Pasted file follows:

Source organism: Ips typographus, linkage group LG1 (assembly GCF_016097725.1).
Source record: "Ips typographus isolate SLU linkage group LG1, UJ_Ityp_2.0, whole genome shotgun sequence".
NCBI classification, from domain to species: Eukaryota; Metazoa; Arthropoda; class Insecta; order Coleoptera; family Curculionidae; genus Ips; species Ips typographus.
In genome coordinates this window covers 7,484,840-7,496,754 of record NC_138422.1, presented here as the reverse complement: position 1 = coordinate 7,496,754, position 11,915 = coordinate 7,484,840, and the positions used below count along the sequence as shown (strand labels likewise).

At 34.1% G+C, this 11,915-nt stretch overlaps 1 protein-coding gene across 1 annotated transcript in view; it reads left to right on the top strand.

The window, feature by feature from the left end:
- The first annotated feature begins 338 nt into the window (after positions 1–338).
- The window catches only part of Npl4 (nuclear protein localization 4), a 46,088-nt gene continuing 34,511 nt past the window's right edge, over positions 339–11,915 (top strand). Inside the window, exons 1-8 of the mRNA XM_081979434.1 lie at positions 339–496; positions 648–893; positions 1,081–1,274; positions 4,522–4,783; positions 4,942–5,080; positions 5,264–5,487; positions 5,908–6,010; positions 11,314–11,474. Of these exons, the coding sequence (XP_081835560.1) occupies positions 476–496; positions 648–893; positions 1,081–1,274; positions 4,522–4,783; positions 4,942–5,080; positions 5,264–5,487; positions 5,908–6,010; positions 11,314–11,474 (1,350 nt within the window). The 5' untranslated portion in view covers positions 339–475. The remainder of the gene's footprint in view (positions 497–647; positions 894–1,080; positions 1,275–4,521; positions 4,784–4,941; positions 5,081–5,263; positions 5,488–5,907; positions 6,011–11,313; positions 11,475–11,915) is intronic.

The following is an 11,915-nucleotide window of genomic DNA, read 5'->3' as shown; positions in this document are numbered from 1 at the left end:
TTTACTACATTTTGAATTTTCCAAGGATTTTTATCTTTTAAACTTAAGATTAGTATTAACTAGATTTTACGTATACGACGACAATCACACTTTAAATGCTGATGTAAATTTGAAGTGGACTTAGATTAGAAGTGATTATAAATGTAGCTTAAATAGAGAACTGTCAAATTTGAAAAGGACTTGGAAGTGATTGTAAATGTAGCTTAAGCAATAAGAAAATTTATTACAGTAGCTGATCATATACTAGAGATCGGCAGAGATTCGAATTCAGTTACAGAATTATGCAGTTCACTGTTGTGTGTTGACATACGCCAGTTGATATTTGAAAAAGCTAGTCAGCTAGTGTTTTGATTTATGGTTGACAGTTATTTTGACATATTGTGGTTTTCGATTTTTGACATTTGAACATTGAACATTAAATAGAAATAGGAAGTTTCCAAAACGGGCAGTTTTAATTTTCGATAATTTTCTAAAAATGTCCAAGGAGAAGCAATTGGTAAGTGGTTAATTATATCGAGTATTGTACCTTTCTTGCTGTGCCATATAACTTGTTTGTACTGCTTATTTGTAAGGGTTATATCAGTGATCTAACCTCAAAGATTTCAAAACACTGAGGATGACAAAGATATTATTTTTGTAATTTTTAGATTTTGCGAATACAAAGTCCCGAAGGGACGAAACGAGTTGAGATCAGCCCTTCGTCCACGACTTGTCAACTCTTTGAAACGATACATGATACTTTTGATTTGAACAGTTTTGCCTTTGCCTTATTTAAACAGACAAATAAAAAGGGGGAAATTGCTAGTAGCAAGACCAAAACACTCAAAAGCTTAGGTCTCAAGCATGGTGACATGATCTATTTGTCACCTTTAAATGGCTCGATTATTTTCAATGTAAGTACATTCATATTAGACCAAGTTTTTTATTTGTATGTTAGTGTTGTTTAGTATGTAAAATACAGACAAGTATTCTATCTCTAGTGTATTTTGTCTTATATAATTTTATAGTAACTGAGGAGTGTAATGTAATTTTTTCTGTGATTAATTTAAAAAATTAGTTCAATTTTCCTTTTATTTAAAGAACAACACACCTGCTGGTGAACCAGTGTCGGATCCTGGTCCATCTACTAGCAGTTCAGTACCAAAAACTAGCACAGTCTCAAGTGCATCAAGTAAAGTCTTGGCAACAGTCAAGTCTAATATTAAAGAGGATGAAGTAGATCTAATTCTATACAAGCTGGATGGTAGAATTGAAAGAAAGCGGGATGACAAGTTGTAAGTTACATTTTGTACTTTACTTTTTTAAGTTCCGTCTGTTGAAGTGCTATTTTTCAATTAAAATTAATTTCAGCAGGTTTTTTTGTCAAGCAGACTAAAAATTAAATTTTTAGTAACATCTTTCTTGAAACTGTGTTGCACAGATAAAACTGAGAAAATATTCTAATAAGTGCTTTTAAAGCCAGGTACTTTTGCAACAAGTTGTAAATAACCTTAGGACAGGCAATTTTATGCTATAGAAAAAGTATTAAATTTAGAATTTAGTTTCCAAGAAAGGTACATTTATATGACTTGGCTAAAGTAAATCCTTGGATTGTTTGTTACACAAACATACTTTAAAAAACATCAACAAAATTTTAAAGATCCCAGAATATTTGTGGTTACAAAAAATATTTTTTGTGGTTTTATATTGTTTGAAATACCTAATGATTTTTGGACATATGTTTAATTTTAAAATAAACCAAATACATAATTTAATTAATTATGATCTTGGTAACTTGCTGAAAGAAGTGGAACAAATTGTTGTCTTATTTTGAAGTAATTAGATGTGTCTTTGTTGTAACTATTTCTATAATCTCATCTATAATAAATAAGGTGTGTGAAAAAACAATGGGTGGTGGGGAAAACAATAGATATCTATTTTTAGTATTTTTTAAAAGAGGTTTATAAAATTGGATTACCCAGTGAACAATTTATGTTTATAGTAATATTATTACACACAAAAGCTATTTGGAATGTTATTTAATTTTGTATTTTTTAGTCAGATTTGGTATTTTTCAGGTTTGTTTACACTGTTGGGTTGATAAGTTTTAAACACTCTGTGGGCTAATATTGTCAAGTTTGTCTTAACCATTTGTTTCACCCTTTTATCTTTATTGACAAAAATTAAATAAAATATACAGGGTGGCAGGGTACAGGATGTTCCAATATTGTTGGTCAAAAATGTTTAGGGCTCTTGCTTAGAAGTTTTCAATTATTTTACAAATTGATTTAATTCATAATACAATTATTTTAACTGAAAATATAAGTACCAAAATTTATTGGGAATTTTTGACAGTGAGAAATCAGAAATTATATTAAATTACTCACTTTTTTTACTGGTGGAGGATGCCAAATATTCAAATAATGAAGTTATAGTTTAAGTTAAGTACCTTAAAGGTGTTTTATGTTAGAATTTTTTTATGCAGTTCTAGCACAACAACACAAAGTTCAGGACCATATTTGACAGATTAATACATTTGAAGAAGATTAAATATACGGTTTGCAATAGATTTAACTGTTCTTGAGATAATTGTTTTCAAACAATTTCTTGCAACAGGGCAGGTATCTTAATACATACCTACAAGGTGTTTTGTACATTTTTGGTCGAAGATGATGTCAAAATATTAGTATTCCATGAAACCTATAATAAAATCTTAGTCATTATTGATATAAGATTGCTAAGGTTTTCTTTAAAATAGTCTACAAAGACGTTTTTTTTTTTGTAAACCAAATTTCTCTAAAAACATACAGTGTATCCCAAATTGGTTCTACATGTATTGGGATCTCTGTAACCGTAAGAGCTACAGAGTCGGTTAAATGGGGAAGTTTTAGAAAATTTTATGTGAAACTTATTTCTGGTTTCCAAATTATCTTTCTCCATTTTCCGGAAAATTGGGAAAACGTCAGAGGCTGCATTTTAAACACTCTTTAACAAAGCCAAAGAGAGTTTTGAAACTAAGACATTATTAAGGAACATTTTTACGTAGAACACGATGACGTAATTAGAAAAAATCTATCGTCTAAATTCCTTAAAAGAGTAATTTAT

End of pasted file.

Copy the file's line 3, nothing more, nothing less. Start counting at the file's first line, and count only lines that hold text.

NCBI classification, from domain to species: Eukaryota; Metazoa; Arthropoda; class Insecta; order Coleoptera; family Curculionidae; genus Ips; species Ips typographus.